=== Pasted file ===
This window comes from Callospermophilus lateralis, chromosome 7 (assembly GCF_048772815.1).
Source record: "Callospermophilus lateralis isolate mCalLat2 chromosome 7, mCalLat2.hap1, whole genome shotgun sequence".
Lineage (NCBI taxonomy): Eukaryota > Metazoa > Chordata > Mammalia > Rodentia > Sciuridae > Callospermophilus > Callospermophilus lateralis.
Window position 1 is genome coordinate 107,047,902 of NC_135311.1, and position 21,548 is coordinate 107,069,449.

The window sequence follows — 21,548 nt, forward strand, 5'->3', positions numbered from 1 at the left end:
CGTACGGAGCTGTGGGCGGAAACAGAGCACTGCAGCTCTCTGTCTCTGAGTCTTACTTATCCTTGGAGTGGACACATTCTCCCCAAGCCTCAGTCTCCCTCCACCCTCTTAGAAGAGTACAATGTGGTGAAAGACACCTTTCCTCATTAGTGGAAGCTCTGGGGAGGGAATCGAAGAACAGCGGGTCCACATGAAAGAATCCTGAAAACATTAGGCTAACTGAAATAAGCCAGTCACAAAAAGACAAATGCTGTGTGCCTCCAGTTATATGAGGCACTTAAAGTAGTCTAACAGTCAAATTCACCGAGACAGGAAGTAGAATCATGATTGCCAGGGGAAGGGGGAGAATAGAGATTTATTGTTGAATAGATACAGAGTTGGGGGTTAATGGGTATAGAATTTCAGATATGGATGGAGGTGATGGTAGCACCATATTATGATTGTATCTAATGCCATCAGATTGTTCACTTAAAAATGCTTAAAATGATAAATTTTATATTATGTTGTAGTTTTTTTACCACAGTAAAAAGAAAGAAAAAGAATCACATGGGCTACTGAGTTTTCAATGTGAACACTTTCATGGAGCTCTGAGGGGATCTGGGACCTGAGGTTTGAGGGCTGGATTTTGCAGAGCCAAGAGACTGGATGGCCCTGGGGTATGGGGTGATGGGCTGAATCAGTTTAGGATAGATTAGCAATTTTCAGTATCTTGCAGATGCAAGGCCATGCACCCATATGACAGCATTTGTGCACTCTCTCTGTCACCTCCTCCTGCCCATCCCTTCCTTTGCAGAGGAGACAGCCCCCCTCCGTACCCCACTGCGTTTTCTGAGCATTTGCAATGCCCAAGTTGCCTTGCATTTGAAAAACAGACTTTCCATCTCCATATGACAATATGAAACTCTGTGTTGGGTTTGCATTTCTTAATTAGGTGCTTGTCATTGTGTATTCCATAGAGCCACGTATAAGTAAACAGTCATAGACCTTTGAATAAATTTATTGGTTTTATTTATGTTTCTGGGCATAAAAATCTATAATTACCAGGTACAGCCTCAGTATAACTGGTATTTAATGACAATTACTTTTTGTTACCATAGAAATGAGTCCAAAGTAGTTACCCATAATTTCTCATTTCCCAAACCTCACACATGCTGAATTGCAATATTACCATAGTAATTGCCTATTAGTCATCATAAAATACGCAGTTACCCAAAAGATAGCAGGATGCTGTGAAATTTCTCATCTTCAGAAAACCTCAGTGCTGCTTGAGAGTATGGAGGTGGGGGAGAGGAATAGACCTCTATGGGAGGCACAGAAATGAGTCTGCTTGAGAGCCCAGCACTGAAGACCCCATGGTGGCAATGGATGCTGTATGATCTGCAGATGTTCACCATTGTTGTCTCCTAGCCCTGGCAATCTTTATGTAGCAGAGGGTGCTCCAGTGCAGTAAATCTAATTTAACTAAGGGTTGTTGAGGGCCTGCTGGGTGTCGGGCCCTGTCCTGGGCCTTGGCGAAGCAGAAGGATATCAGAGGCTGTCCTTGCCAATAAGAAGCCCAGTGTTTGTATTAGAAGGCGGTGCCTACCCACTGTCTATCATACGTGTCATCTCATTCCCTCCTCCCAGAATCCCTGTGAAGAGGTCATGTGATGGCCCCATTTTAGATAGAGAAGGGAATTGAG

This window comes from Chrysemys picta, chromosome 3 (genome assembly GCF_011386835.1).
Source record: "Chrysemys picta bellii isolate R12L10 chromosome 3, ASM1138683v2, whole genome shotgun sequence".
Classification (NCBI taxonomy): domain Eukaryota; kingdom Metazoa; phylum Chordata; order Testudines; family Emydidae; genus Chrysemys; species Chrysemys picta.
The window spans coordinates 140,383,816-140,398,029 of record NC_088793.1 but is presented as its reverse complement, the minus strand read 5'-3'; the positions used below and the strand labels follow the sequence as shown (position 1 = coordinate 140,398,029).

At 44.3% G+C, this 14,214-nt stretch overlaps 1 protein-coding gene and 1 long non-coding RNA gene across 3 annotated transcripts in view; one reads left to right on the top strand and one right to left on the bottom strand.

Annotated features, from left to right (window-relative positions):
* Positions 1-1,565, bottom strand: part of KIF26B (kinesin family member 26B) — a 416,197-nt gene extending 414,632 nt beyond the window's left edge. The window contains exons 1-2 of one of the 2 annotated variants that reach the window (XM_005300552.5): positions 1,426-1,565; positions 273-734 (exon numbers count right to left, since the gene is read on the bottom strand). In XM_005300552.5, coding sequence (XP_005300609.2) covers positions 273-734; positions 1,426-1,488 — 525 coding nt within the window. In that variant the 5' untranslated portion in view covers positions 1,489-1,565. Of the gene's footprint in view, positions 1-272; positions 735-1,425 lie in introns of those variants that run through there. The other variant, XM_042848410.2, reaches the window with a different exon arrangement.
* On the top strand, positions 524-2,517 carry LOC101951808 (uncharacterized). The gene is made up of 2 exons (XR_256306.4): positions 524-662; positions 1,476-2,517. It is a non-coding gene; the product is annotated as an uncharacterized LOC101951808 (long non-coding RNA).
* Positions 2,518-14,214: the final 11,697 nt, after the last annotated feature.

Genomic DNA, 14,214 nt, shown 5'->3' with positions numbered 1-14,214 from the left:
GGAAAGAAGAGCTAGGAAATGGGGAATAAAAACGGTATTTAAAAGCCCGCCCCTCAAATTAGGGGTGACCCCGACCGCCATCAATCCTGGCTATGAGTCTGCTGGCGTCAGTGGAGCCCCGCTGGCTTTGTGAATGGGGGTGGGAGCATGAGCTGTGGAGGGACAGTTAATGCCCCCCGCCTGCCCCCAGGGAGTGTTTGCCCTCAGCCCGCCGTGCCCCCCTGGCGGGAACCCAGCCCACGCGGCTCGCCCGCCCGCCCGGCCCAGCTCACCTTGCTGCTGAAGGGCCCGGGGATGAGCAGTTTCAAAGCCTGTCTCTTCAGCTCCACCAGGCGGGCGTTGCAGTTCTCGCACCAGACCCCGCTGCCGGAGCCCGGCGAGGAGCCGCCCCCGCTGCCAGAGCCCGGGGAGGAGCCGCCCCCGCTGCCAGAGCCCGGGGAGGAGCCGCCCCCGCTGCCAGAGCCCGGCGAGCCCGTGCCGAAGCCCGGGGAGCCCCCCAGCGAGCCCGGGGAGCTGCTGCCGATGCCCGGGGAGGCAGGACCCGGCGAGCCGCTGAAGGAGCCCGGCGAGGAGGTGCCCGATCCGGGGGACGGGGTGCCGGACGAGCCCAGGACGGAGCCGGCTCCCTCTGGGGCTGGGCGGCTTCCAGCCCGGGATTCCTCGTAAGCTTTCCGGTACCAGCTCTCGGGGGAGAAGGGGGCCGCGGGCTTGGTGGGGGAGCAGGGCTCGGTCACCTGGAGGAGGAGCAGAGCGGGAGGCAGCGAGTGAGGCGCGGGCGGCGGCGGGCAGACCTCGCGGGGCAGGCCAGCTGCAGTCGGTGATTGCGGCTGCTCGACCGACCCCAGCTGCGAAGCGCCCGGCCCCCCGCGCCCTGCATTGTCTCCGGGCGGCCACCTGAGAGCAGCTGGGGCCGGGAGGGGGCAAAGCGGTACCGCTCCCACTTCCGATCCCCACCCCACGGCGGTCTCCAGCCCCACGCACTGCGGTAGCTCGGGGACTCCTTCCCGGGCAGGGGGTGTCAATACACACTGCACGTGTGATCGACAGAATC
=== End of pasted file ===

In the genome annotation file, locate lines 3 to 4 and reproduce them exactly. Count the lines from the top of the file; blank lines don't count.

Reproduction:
Lineage (NCBI taxonomy): Eukaryota > Metazoa > Chordata > Mammalia > Rodentia > Sciuridae > Callospermophilus > Callospermophilus lateralis.
Window position 1 is genome coordinate 107,047,902 of NC_135311.1, and position 21,548 is coordinate 107,069,449.